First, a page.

- He's been found to have mild to borderline mental retardation.
- He's on death row in Ohio.
- The Constitution used to allow the execution of people who have mental retardation.
- The Constitution no longer allows the execution of people who have mental retardation.
One of those mitigating factors proved by Bies was that he has borderline to mild mental retardation. Both the court of appeals and then the Ohio Supreme Court in its opinion agreed that Bies had proved that he had mental retardation and that it was entitled to some weight in mitigation. Both also agreed that the death specifications outweighed mitigation beyon a reasonable doubt and therefore affirmed his death sentence.
In 2002, the United States Supreme Court decided Atkins v. Virginia, holding that execution of a person with mental retardation violated the Eighth Amendment. Since Ohio courts had already determined that Bies had borderline to mild mental retardation, you'd think that might have resolved the matter. He was found to have retardation, he can't be killed.
The state didn't agree. It wanted him to prove, again, that he qualified for the exclusion. Bies figured that he'd already done that and went into federal court and asked that his death sentence be set aside. The district court and then the Sixth Circuit twice (here and here) agreed with him. Yesterday, in Bobby v. Bies, the Supreme Court said the Sixth Circuit was wrong.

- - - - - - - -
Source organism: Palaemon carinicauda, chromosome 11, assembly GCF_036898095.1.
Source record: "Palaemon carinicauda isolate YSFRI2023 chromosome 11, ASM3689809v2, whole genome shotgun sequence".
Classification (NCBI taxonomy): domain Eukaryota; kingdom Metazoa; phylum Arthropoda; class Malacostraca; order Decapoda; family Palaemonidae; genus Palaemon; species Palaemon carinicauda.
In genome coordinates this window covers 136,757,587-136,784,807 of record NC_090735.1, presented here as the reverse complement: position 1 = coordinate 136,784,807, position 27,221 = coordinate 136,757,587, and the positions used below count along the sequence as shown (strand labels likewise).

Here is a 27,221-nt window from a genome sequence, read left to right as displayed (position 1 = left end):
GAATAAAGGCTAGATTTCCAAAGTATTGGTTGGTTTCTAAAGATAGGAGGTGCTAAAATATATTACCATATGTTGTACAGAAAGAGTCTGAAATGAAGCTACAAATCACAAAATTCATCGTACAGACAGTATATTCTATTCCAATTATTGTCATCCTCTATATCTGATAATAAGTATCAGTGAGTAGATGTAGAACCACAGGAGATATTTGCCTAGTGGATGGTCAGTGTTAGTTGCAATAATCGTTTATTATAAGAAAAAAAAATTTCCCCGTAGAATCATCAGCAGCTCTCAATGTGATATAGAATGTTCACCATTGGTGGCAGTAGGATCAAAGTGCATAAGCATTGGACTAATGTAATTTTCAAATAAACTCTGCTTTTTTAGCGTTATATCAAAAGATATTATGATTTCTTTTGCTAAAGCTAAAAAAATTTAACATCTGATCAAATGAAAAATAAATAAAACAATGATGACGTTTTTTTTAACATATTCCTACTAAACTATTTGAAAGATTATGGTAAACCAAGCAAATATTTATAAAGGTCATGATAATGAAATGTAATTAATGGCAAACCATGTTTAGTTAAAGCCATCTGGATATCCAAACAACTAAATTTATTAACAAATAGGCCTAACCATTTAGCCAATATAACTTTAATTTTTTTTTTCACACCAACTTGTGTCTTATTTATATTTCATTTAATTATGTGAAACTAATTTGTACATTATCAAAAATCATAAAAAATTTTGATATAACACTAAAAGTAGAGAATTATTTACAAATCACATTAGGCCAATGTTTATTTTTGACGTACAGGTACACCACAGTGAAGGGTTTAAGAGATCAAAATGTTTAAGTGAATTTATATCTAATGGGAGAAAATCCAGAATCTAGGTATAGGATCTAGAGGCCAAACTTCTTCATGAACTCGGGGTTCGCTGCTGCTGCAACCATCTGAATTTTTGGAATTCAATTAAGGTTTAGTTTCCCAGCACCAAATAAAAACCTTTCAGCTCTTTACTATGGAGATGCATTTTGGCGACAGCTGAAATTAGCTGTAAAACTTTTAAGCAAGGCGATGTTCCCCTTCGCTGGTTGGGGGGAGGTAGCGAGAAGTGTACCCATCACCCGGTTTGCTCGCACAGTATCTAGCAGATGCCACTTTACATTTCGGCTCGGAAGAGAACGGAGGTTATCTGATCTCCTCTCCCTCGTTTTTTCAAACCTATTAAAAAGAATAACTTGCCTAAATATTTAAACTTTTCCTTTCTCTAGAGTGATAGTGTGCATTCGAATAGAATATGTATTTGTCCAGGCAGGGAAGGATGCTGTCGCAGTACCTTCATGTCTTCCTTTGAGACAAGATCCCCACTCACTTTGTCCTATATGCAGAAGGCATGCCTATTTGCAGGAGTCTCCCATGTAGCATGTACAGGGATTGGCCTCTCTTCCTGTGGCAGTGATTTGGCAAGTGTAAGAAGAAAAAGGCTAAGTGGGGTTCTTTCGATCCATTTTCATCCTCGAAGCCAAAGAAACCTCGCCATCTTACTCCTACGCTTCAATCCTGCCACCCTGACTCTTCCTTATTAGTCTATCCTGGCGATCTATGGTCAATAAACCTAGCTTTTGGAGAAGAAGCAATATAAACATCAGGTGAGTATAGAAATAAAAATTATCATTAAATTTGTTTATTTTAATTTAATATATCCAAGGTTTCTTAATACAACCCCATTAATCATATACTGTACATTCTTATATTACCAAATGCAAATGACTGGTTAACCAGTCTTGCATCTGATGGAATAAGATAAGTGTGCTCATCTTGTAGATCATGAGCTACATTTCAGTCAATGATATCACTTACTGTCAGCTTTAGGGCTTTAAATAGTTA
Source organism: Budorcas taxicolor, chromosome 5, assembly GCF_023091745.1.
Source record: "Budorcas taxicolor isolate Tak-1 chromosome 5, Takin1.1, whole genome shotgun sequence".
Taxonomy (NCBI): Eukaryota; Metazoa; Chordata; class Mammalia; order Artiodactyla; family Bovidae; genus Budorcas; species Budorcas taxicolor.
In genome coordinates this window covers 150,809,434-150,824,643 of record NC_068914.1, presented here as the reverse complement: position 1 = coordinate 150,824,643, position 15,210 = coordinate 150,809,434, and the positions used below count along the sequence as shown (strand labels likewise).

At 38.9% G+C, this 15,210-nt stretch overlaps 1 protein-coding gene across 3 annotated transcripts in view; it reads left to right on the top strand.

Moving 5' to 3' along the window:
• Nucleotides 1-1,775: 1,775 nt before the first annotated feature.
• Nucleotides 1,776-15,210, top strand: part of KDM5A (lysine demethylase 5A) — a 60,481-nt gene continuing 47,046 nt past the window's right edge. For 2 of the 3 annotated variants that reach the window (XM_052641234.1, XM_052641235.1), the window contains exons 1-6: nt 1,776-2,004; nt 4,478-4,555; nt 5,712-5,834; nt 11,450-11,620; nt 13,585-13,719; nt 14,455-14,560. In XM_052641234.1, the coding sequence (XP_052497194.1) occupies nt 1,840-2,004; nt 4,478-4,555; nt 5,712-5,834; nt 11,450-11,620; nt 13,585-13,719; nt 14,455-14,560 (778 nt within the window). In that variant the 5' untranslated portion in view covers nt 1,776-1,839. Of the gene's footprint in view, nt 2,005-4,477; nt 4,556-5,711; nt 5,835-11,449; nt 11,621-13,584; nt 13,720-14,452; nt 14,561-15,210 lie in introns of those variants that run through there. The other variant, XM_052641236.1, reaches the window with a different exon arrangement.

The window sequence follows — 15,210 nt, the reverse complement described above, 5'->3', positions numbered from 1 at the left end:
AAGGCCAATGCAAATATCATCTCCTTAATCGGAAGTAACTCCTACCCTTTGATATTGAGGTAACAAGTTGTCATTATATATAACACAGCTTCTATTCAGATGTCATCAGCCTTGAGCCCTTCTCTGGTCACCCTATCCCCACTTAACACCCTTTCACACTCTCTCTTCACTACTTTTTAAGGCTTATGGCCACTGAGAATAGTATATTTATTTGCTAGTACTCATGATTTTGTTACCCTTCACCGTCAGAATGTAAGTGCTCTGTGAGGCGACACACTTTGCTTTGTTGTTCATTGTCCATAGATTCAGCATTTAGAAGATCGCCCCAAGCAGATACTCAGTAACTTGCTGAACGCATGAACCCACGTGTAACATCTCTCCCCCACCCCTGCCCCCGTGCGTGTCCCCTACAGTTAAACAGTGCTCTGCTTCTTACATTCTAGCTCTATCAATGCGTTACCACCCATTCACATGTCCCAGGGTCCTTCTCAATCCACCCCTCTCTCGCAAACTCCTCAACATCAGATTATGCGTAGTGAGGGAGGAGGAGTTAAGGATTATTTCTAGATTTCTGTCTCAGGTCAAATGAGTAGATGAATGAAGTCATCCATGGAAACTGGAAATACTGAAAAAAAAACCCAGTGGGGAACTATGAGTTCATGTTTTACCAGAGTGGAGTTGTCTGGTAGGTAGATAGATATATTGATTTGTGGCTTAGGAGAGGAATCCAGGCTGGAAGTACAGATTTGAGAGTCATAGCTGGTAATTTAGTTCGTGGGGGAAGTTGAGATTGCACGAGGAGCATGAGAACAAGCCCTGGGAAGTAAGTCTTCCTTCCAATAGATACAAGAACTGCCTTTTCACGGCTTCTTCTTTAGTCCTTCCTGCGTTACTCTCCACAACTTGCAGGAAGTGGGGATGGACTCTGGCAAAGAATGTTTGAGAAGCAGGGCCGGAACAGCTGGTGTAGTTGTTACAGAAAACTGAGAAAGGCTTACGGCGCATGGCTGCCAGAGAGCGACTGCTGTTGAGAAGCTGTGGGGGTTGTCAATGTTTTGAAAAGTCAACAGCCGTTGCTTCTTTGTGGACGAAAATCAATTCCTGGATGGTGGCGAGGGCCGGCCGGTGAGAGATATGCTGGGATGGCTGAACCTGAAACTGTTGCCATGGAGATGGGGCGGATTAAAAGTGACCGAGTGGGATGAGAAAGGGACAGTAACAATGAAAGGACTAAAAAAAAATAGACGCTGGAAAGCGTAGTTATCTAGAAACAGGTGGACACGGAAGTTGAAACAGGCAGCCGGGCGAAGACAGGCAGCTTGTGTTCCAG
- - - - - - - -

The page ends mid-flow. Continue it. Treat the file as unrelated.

In a unanimous opinion by Justice Ginsburg, the Court said the Sixth Circuit got it wrong. According to the Court, Bies has to prove again that he's got retardation because he proved it for a different reason before. Before, you see, he proved it because he thought it should weigh against a death sentence. Now, he has to prove it because it will prevent an execution.
Oh, there's another reason, too. He has to prove it again because it wasn't enough, by itself, the first time, to win the case. Let me explain. If Bies had been sentenced to life - for whatever reason - then it would be conclusively determined for all sentencing purposes between he and the State of Ohio, that he had mental retardation. Becuase he was sentenced to die despite proving that he had mental retardation, the proof from before doesn't count.
If you think either of those explanations makes sense, then you may be qualified for a seat on the Supreme Court. But since you didn't get nominated, your qualifications don't count. Or something.
Maybe we should look at this another way. Maybe the Court was just slapping down the Sixth Circuit. If that's so, then Bies may be nothing more than simple error correction - the Sixth got it wrong (and so they all think) and they decided to fix it. Indeed, that seems to be the prevailing view. But then, why this of all the stupidly decided and obviously wrongheaded capital cases out there? What made it so egregious that the Court had to step in?
Inquiring minds want to know.